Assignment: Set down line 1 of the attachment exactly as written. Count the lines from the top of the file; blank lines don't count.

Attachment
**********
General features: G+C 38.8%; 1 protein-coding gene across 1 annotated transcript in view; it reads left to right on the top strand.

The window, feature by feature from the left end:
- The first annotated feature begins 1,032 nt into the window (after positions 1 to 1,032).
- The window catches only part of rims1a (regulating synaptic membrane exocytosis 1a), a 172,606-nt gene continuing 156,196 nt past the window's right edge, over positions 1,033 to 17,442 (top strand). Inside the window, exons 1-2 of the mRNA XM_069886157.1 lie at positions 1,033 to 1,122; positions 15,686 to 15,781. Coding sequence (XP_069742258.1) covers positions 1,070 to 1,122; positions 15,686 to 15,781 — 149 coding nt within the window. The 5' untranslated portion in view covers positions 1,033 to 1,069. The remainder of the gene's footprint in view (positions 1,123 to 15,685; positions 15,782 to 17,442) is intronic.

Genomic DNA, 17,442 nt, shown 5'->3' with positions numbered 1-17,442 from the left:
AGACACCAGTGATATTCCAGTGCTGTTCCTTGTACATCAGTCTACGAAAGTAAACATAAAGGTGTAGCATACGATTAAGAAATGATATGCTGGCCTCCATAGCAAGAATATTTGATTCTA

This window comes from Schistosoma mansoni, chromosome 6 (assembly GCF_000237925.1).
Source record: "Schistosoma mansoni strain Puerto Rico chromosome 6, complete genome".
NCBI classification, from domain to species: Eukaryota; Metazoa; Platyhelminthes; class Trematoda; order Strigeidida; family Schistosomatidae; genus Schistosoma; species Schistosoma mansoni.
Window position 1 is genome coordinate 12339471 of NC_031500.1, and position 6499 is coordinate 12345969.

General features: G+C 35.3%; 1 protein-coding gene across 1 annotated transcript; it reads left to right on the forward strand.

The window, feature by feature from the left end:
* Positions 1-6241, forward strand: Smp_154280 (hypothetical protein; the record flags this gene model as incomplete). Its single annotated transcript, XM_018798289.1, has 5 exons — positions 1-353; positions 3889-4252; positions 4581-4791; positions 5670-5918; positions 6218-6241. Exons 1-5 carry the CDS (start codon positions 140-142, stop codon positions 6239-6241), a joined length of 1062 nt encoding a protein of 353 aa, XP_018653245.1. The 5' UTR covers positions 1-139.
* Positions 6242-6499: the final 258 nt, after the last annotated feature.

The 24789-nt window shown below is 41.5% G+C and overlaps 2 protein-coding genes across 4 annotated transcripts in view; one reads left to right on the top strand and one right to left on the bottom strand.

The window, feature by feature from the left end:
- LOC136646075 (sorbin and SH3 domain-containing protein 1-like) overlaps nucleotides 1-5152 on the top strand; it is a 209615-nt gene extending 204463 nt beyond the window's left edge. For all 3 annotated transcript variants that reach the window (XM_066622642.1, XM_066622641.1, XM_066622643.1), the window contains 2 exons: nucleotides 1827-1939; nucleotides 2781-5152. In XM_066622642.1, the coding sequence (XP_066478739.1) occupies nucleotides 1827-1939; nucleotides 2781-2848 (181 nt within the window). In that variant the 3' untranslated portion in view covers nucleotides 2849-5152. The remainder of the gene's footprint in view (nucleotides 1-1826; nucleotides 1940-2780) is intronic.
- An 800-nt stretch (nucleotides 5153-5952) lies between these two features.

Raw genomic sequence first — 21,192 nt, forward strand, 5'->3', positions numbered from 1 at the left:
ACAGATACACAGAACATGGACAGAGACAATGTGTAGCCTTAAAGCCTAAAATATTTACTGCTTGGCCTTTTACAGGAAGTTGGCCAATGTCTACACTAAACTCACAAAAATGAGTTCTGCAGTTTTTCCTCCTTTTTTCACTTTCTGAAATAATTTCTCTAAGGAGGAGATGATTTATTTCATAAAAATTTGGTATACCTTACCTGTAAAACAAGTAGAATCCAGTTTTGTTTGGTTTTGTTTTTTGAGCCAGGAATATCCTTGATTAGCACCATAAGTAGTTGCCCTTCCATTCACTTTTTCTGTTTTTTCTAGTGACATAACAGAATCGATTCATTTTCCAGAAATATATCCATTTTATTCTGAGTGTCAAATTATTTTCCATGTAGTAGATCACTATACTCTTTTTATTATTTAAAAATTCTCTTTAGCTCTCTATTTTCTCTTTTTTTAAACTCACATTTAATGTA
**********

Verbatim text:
General features: G+C 38.8%; 1 protein-coding gene across 1 annotated transcript in view; it reads left to right on the top strand.